Balsamic Vinegar Tour

Emilia Romagna is a region famous for its food, most notably Parma’s prosciutto di Parma and Parmigiano Reggiano and Bologna’s tortelloni. But just a short drive from both of these cities, traveling gourmands can stop in the countryside outside of Modena or Reggio Emilia to sample another of the region’s unique specialties: balsamic vinegar.

balsamic-vinegar-reggio-emilia-cr-brian-dore(Photo by Concierge in Umbria via Flickr)

If you are thinking of that jarringly sweet syrup that has become vogue to dribble on anything from salad to steak, think again. Supermarket shelves are stocked with cheap commercial knock-offs, but real Aceto Balsamico Tradizionale di Modena or Aceto Balsamico Tradizionale di Reggio Emilia is a costly and prized elixir, sporting an EU protected status as rigorous as that of wine.
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Parma Food Tour

There are places in Italy where you also visit for the food. Puglia has its wonderful Baroque and beaches, and also the food. Sicily has its unique history and culture, and also the food. Tuscany is all wine and landscapes...and also the food.

Emilia Romagna, specifically the area surrounding Parma, is pretty much only the food. Yes, there are a few interesting cities to visit, and, as in all of Italy, there are important historical sites and museums. But let’s face it: the main reason for stopping in Parma and environs is to eat, so much so that this area is known in Italy as “Food Valley”.

wall-of-prosciutto-parma-cr-brian-dore(Photo by Concierge in Umbria via Flickr)

Parma’s most famous products are prosciutto di Parma and Parmigiano Reggiano, its dried and aged ham and iconic cheese. The nearby city of Modena is home to Italy’s most prestigious balsamic vinegar (check back Friday for more details!), and, if you are still hungry, you can head to Bologna for egg pasta, in particular tortellini. The best way to fit in tastings for all the best of these local products in one day is on a food tour, where you visit producers and see the process up close, and then taste directly from the source.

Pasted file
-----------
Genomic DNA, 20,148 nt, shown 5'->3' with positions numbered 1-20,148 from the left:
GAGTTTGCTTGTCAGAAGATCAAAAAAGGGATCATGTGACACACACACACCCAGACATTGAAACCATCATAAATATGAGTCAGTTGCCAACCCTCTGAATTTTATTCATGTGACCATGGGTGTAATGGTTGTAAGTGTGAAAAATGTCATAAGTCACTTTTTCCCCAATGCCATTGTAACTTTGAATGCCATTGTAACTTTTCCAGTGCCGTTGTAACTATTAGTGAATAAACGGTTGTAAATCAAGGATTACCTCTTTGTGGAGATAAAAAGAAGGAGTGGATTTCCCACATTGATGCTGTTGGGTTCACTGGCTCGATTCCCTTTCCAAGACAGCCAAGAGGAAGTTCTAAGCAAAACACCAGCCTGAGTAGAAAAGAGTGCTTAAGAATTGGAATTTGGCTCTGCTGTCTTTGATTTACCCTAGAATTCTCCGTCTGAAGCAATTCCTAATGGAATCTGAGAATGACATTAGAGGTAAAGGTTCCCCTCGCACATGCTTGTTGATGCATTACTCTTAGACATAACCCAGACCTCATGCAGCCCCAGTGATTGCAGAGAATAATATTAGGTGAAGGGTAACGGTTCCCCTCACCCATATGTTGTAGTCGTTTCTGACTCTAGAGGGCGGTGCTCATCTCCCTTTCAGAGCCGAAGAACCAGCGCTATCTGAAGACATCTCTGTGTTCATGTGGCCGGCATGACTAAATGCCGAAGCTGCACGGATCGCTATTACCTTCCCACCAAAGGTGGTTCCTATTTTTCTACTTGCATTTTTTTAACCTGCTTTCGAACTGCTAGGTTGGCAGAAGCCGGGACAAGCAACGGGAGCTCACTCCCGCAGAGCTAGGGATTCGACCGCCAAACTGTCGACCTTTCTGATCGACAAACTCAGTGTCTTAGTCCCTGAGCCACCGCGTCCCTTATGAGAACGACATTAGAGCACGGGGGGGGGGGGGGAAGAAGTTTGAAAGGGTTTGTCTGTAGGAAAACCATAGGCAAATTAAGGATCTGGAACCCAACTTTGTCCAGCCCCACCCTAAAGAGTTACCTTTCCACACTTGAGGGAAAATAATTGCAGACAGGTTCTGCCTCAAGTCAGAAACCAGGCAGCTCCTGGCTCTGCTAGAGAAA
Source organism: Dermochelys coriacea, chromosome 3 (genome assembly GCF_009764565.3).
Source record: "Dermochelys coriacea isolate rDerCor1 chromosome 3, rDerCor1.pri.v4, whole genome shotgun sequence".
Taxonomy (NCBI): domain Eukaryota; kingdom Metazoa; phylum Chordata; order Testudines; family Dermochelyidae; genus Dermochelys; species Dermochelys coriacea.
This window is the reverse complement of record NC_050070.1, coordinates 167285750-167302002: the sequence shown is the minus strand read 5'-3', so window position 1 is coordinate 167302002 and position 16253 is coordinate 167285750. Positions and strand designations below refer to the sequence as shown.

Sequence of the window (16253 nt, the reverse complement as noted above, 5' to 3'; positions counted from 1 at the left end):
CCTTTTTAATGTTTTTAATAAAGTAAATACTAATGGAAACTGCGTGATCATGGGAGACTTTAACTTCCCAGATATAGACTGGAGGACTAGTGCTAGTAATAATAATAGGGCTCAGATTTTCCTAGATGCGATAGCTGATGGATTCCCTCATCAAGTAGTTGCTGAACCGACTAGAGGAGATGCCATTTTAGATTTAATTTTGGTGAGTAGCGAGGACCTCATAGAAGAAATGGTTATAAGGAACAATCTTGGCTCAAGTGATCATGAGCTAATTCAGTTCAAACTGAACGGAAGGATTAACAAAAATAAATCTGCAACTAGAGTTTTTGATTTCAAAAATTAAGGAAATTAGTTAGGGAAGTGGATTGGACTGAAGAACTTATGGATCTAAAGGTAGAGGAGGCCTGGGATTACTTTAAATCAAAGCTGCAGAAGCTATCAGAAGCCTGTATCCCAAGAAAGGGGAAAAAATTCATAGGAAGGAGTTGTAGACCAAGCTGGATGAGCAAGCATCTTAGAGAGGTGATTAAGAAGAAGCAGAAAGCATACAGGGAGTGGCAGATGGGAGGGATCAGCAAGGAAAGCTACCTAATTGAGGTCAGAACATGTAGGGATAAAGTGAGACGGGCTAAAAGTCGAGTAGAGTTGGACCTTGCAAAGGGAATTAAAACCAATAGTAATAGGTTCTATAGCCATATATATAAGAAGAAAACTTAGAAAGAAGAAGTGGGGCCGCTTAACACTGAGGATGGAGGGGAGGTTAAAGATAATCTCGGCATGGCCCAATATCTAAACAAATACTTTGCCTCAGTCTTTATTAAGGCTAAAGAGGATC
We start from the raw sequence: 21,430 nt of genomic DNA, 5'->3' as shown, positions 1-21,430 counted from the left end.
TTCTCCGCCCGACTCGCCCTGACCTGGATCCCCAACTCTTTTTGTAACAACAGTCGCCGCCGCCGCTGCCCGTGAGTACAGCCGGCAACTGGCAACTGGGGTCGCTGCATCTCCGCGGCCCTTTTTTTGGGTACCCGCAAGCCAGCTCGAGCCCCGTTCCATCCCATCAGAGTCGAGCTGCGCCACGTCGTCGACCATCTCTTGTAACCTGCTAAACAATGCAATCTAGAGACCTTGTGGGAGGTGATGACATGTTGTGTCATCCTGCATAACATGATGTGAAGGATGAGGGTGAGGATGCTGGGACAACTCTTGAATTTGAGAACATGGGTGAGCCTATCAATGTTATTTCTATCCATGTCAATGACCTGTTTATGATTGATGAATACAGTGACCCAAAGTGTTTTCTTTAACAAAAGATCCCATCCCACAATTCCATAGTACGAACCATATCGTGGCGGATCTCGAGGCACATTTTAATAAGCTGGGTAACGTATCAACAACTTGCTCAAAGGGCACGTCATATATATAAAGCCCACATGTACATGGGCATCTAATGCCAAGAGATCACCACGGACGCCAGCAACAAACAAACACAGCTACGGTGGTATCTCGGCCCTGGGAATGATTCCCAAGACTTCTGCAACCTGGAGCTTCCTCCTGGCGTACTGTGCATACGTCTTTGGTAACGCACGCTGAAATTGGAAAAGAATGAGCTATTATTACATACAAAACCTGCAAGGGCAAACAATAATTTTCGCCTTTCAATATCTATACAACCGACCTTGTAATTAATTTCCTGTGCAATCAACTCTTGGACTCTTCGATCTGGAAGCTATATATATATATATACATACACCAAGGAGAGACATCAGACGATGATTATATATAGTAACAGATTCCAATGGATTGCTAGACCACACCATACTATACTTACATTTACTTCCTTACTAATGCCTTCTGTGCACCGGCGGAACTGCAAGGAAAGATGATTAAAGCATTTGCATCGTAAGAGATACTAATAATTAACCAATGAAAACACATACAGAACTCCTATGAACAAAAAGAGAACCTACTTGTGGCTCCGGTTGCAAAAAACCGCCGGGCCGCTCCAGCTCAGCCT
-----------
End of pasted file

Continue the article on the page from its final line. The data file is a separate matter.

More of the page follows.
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So, You Want to See the Pope (or just the Vatican)...

Most sights in Rome don't require a lot of advance planning (unless, of course, you'd like to skip the lines at the Colosseum): the sweeping piazzas, imposing churches, characteristic neighborhoods, and even the Trevi Fountain just involve showing up.

Italy-0039 - The Obelisk(Photo by Dennis Jarvis via Flickr)

An exception to that rule is the Vatican, including the museums, Sistine Chapel, Saint Peter's Basilica, and, for the devout or simply curious, Pope (in the form of a public audience). Here, because of the sheer numbers of visitors, massive size of the place, and ticket logistics, a bit of advance planning and insider information can make the difference between an unforgettable visit and a day spent standing in lines or staring at the backs of thousands of heads.

Here are our tips for a simple Vatican visit and participation in a Papal audience.
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Wow-Worthy News

We are beginning 2015 with some wonderful news which we are excited to share with all of our friends and travelers!

Many of you found us through Wendy Perrin, who was for years the Director of Consumer News and Digital Community for Condé Nast Traveler and wrote its popular practical advice column, “The Perrin Report”.

We were honored when Wendy included us in her annual “Perrin’s People” List of Top Travel Specialists several years running.

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Wendy has now left Condé Nast Traveler to launch WendyPerrin.com, where she and her savvy team share insider travel information from across the globe.
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Perugia

Perugia can be daunting at first glance, we admit. Though the lion’s share of Umbria’s hilltowns are perfectly preserved gems perched atop the region’s rolling peaks and largely devoid of modern development spoiling your Instagram shot, the bustling provincial capital is ringed with a rather drab stretch of suburbs which can be off-putting.

perugia-umbria-italy-cr-brian-dore(Photo by Concierge in Umbria via Flickr)

But don’t be discouraged by the eyesore that greets you along the highway. Once you’ve passed the box stores and apartment blocks, Perugia reveals herself to be just as worth a visit as similarly sized provincial cities between Rome and Florence (we are thinking of Siena and Orvieto, perennial favorites), with an elegant historic center, beautiful views, worthwhile museums, memorable restaurants, and excellent shopping.
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